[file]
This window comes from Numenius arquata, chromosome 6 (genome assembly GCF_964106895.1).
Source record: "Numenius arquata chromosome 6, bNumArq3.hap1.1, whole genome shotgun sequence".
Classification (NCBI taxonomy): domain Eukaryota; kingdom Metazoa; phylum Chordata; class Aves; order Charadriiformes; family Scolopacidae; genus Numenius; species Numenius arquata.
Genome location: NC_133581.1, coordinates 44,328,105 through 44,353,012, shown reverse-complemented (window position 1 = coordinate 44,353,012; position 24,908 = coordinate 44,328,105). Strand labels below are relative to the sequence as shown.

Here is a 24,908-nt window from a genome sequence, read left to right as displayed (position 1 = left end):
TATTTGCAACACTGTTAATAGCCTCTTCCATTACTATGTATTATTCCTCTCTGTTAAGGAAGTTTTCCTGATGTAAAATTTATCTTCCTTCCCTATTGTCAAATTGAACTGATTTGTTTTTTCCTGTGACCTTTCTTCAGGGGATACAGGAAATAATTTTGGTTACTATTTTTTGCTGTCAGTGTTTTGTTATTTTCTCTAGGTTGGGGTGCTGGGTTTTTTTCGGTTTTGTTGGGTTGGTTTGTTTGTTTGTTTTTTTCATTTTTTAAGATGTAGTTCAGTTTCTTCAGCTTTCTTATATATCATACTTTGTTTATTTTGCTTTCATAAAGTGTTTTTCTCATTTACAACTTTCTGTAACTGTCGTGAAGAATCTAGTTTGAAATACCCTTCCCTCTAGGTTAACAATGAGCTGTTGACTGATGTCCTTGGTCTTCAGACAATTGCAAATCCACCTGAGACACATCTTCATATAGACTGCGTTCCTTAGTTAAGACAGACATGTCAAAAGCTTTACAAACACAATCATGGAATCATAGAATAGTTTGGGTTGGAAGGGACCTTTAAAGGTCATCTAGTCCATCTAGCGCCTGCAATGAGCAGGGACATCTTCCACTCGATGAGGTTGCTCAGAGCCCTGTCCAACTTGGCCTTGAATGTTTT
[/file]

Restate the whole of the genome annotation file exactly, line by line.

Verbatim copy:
This window comes from Numenius arquata, chromosome 6 (genome assembly GCF_964106895.1).
Source record: "Numenius arquata chromosome 6, bNumArq3.hap1.1, whole genome shotgun sequence".
Classification (NCBI taxonomy): domain Eukaryota; kingdom Metazoa; phylum Chordata; class Aves; order Charadriiformes; family Scolopacidae; genus Numenius; species Numenius arquata.
Genome location: NC_133581.1, coordinates 44,328,105 through 44,353,012, shown reverse-complemented (window position 1 = coordinate 44,353,012; position 24,908 = coordinate 44,328,105). Strand labels below are relative to the sequence as shown.

Here is a 24,908-nt window from a genome sequence, read left to right as displayed (position 1 = left end):
TATTTGCAACACTGTTAATAGCCTCTTCCATTACTATGTATTATTCCTCTCTGTTAAGGAAGTTTTCCTGATGTAAAATTTATCTTCCTTCCCTATTGTCAAATTGAACTGATTTGTTTTTTCCTGTGACCTTTCTTCAGGGGATACAGGAAATAATTTTGGTTACTATTTTTTGCTGTCAGTGTTTTGTTATTTTCTCTAGGTTGGGGTGCTGGGTTTTTTTCGGTTTTGTTGGGTTGGTTTGTTTGTTTGTTTTTTTCATTTTTTAAGATGTAGTTCAGTTTCTTCAGCTTTCTTATATATCATACTTTGTTTATTTTGCTTTCATAAAGTGTTTTTCTCATTTACAACTTTCTGTAACTGTCGTGAAGAATCTAGTTTGAAATACCCTTCCCTCTAGGTTAACAATGAGCTGTTGACTGATGTCCTTGGTCTTCAGACAATTGCAAATCCACCTGAGACACATCTTCATATAGACTGCGTTCCTTAGTTAAGACAGACATGTCAAAAGCTTTACAAACACAATCATGGAATCATAGAATAGTTTGGGTTGGAAGGGACCTTTAAAGGTCATCTAGTCCATCTAGCGCCTGCAATGAGCAGGGACATCTTCCACTCGATGAGGTTGCTCAGAGCCCTGTCCAACTTGGCCTTGAATGTTTT